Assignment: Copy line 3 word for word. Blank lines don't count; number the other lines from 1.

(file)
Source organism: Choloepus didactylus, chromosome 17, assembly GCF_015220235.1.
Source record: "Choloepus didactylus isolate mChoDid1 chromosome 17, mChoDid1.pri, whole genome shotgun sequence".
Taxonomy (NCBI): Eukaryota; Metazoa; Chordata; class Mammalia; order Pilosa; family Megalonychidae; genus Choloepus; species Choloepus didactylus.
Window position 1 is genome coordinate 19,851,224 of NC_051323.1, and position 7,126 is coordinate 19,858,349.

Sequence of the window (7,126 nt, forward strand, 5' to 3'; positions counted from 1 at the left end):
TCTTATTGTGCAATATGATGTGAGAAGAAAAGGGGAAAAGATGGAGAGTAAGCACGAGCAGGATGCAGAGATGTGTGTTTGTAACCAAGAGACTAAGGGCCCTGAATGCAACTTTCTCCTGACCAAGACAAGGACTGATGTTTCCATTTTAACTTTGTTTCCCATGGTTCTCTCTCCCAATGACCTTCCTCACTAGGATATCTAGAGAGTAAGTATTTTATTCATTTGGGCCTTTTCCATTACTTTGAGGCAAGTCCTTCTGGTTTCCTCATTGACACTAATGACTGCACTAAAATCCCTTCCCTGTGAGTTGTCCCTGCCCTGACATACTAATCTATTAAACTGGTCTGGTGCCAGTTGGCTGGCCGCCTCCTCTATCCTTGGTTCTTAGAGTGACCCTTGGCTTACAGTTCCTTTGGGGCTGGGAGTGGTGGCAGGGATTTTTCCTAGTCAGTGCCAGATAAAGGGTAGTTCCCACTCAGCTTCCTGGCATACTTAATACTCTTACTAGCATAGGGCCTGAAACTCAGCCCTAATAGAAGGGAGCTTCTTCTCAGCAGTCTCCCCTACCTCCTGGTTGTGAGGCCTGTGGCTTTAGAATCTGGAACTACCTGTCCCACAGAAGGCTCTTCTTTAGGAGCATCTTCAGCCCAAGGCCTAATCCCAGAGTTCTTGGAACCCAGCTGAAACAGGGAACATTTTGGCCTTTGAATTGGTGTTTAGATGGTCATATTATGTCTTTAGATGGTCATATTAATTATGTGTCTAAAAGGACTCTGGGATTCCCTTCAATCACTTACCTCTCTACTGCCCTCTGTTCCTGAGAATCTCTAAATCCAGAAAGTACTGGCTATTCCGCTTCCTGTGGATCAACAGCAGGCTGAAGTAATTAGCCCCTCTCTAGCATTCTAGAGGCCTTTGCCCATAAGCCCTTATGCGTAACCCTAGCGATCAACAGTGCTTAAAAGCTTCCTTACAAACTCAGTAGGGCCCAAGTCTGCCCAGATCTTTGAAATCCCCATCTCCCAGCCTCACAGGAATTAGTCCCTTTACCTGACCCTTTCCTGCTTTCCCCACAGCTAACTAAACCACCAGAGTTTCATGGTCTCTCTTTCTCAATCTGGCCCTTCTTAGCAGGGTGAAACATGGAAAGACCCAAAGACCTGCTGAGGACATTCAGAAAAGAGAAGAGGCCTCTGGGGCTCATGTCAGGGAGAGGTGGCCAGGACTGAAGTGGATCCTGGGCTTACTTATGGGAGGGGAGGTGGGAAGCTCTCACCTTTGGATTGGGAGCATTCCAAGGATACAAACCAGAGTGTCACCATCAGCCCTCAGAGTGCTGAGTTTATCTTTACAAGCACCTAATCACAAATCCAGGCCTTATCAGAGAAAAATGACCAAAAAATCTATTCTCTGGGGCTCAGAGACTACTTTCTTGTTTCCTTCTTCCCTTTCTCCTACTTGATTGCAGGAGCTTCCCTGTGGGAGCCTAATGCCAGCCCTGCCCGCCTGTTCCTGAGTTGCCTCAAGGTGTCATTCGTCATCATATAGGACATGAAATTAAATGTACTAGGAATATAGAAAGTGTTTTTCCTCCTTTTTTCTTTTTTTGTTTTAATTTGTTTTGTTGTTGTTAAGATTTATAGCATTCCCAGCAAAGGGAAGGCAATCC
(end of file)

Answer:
Taxonomy (NCBI): Eukaryota; Metazoa; Chordata; class Mammalia; order Pilosa; family Megalonychidae; genus Choloepus; species Choloepus didactylus.